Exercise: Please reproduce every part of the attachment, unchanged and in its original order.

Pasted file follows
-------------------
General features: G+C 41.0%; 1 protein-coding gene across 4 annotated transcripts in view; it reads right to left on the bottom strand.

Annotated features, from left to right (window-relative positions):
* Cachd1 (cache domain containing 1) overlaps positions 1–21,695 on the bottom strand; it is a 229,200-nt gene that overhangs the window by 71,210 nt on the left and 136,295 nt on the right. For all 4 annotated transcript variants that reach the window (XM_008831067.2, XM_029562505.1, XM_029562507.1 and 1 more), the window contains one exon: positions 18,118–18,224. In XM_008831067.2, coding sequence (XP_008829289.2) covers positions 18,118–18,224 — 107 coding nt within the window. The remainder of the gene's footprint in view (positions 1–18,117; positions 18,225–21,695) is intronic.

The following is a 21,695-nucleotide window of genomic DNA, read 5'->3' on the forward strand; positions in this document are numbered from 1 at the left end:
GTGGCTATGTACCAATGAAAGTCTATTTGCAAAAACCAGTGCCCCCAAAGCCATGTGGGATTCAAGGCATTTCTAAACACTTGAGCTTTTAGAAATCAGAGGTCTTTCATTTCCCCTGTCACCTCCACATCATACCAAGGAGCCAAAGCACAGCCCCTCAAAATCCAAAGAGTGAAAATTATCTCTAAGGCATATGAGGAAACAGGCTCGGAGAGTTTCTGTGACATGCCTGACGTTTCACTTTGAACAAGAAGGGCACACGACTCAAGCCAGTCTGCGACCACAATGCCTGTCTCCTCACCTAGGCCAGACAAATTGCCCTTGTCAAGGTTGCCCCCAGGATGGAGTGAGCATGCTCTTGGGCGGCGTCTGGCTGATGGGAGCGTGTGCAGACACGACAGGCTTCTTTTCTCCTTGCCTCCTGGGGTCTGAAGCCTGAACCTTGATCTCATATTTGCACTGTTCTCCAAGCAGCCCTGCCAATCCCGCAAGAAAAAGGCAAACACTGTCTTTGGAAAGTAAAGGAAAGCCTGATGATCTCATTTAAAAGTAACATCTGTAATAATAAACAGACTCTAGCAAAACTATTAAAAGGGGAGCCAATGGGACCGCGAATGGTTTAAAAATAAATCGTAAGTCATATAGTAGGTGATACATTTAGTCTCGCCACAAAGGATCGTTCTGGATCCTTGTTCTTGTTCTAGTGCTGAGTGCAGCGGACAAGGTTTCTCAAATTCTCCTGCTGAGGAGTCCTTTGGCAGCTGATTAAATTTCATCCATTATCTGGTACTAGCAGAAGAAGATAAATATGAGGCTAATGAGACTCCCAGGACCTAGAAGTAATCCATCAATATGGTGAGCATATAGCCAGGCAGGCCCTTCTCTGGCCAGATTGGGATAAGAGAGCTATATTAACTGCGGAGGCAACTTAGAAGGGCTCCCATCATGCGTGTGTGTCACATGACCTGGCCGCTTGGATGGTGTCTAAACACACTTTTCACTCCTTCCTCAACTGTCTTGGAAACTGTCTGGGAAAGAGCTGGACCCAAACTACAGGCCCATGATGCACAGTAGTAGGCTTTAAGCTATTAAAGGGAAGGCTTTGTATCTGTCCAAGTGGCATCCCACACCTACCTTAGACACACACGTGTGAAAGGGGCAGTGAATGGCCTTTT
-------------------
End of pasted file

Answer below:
General features: G+C 41.0%; 1 protein-coding gene across 4 annotated transcripts in view; it reads right to left on the bottom strand.

Annotated features, from left to right (window-relative positions):
* Cachd1 (cache domain containing 1) overlaps positions 1–21,695 on the bottom strand; it is a 229,200-nt gene that overhangs the window by 71,210 nt on the left and 136,295 nt on the right. For all 4 annotated transcript variants that reach the window (XM_008831067.2, XM_029562505.1, XM_029562507.1 and 1 more), the window contains one exon: positions 18,118–18,224. In XM_008831067.2, coding sequence (XP_008829289.2) covers positions 18,118–18,224 — 107 coding nt within the window. The remainder of the gene's footprint in view (positions 1–18,117; positions 18,225–21,695) is intronic.

The following is a 21,695-nucleotide window of genomic DNA, read 5'->3' on the forward strand; positions in this document are numbered from 1 at the left end:
GTGGCTATGTACCAATGAAAGTCTATTTGCAAAAACCAGTGCCCCCAAAGCCATGTGGGATTCAAGGCATTTCTAAACACTTGAGCTTTTAGAAATCAGAGGTCTTTCATTTCCCCTGTCACCTCCACATCATACCAAGGAGCCAAAGCACAGCCCCTCAAAATCCAAAGAGTGAAAATTATCTCTAAGGCATATGAGGAAACAGGCTCGGAGAGTTTCTGTGACATGCCTGACGTTTCACTTTGAACAAGAAGGGCACACGACTCAAGCCAGTCTGCGACCACAATGCCTGTCTCCTCACCTAGGCCAGACAAATTGCCCTTGTCAAGGTTGCCCCCAGGATGGAGTGAGCATGCTCTTGGGCGGCGTCTGGCTGATGGGAGCGTGTGCAGACACGACAGGCTTCTTTTCTCCTTGCCTCCTGGGGTCTGAAGCCTGAACCTTGATCTCATATTTGCACTGTTCTCCAAGCAGCCCTGCCAATCCCGCAAGAAAAAGGCAAACACTGTCTTTGGAAAGTAAAGGAAAGCCTGATGATCTCATTTAAAAGTAACATCTGTAATAATAAACAGACTCTAGCAAAACTATTAAAAGGGGAGCCAATGGGACCGCGAATGGTTTAAAAATAAATCGTAAGTCATATAGTAGGTGATACATTTAGTCTCGCCACAAAGGATCGTTCTGGATCCTTGTTCTTGTTCTAGTGCTGAGTGCAGCGGACAAGGTTTCTCAAATTCTCCTGCTGAGGAGTCCTTTGGCAGCTGATTAAATTTCATCCATTATCTGGTACTAGCAGAAGAAGATAAATATGAGGCTAATGAGACTCCCAGGACCTAGAAGTAATCCATCAATATGGTGAGCATATAGCCAGGCAGGCCCTTCTCTGGCCAGATTGGGATAAGAGAGCTATATTAACTGCGGAGGCAACTTAGAAGGGCTCCCATCATGCGTGTGTGTCACATGACCTGGCCGCTTGGATGGTGTCTAAACACACTTTTCACTCCTTCCTCAACTGTCTTGGAAACTGTCTGGGAAAGAGCTGGACCCAAACTACAGGCCCATGATGCACAGTAGTAGGCTTTAAGCTATTAAAGGGAAGGCTTTGTATCTGTCCAAGTGGCATCCCACACCTACCTTAGACACACACGTGTGAAAGGGGCAGTGAATGGCCTTTT